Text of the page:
I believe Richard Moore has got it wrong. In this case there is no doubt about where the responsibility for standard of construction lies and no option for the PPP/PFI partnership to claim that some supervisor (Clerk of Works, inspecting Architect or Structural Engineer) can be drawn into the blame process – which is already under way, ill informed and politically motivated as it is already sounding. With clear lines of responsibility the assessment of what has gone wrong is more easily focused I believe. The construction industry has serious problems about achieving quality, training of trades people, continuity of employment, quality of supervision etc It is to be hoped that the Edinburgh schools’ potential for disaster will at last lead to a fundamental review of all the factors which have led to the closures. However, to make my own political point, the enquiries into Edinburgh’s other contributions to serious concerns about construction of public facilities (Parliament and trams) are showing how lawyer driven reviews fizzle out to virtually nothing and no ‘lessons’ are learned and applied to future projects or procedures. Perhaps the schools can lead to an improvement in drawing and applying conclusions.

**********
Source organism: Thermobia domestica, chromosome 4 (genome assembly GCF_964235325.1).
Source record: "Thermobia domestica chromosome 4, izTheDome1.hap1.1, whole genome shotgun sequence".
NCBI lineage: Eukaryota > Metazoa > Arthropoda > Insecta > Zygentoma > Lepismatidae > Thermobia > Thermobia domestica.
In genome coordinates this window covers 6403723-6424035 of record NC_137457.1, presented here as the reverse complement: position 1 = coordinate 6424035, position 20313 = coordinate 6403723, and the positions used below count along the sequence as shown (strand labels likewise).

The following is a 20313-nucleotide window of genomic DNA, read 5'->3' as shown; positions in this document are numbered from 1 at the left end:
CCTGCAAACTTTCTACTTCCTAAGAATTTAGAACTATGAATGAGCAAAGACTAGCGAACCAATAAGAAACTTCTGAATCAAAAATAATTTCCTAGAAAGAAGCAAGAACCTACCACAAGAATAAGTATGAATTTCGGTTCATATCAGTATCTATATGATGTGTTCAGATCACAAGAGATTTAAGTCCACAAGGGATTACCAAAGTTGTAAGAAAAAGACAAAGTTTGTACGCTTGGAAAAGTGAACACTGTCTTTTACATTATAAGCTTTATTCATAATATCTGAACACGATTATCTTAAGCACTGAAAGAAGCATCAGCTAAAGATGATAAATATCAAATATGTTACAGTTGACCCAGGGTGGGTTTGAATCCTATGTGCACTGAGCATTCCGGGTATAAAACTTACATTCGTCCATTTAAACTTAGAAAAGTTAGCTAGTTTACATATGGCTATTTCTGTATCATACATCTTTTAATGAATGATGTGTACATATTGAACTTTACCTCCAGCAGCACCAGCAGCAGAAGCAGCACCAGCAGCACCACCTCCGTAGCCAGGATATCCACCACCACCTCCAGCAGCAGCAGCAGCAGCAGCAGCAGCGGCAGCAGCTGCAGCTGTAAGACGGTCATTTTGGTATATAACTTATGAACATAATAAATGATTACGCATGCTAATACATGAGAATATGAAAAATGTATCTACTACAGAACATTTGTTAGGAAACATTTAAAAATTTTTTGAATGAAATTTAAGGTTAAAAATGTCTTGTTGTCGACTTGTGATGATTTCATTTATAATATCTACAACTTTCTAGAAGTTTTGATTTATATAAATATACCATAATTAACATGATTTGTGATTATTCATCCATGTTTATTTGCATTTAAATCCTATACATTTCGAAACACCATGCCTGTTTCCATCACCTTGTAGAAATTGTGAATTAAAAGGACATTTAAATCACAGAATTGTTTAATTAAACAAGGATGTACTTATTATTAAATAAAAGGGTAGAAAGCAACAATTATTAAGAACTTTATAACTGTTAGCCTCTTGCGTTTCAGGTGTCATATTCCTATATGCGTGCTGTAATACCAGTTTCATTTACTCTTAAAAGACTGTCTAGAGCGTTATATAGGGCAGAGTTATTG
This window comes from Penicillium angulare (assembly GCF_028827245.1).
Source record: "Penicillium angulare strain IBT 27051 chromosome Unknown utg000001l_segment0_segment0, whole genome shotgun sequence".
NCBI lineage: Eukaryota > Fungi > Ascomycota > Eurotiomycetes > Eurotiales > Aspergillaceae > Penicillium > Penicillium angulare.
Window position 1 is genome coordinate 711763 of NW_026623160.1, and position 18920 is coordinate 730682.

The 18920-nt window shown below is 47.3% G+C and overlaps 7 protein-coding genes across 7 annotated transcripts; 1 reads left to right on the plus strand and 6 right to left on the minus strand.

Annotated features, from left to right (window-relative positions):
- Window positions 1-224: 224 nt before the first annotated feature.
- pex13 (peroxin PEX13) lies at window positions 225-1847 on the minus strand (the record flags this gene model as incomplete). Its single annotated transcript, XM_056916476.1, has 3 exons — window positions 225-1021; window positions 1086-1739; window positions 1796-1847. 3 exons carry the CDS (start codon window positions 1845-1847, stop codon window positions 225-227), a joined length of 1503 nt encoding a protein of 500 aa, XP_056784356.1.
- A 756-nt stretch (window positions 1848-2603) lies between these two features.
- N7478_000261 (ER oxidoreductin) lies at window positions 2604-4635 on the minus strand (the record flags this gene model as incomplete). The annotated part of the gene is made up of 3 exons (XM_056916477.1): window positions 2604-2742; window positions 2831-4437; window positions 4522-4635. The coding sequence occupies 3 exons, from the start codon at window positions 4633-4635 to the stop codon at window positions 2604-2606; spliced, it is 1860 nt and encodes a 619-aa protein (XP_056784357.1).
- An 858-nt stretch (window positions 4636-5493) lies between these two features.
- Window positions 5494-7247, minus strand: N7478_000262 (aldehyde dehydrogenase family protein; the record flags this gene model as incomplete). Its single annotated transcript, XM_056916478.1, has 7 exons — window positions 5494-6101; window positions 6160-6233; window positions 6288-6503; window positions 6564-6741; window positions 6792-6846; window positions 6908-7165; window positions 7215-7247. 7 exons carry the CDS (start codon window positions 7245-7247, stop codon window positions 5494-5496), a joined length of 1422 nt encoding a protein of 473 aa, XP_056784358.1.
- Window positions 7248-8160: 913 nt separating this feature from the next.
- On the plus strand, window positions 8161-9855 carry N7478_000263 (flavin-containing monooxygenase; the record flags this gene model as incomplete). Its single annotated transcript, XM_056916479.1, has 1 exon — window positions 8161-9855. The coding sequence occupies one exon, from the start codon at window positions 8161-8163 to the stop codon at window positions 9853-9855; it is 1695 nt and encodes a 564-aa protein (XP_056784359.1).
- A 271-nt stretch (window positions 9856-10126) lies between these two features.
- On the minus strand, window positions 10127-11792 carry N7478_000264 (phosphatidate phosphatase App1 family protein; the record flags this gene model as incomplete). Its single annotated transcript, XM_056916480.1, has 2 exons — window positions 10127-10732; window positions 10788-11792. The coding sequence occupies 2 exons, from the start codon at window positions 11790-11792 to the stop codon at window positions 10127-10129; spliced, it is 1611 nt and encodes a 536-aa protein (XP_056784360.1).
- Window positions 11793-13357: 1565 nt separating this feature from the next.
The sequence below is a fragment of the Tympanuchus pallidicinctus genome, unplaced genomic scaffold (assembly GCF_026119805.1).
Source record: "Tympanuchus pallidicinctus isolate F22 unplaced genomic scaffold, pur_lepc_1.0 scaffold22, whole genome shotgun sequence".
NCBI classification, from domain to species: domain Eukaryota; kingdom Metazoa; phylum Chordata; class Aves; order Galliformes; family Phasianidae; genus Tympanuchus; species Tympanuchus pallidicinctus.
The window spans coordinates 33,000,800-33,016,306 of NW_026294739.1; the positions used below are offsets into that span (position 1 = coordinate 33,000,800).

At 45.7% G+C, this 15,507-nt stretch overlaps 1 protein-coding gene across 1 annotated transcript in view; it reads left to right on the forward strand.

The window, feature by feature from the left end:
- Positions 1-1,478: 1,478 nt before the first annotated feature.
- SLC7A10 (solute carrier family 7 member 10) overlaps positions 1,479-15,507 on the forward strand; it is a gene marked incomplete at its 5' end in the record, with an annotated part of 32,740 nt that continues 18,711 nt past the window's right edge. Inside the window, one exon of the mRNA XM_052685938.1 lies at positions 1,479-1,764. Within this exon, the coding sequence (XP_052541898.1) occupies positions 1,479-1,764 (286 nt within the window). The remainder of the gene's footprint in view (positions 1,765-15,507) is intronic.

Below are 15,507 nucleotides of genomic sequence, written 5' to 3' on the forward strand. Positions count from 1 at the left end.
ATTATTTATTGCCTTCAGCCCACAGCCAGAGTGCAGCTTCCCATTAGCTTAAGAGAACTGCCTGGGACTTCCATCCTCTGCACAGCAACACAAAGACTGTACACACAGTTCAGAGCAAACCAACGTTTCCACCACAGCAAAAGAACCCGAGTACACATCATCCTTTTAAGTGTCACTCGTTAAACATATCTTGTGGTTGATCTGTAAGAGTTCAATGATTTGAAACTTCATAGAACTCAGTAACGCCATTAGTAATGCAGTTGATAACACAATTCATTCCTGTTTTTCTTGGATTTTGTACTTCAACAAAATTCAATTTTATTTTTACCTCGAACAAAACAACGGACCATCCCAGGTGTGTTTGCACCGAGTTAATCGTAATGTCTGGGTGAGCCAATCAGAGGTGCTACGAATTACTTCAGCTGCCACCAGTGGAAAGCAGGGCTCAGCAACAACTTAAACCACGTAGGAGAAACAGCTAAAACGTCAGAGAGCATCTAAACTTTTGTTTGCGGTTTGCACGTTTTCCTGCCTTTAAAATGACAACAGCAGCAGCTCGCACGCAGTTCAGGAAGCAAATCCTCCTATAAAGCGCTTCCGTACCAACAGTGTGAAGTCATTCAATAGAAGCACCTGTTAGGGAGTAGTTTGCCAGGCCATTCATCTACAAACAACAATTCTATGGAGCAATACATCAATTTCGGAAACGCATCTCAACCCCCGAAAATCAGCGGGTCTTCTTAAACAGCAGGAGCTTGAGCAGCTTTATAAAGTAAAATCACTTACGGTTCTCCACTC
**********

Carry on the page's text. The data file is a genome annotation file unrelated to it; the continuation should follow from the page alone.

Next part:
Until such time as the designs and specifications are examined against the as-built condition, there is nothing to suggest these defects relate to the method of procurement any more than to simple, and lamentably, poor construction design, execution or oversight. My experience of PFI indicates that Lenders have a very keen interest in the quality of design and in proper execution; ensuring their loan repayment is not compromised by such claims against the borrower. An independent design review as well as works inspector(s) and/or tester(s) would likely have been ‘imposed’ under the PFI project documentation, and this ought to provide additional quality assurance, rather than derogate from normal trade skill and experience, site management and the oversight of a CoW (or equivalent). Fully investigate, but without prejudice.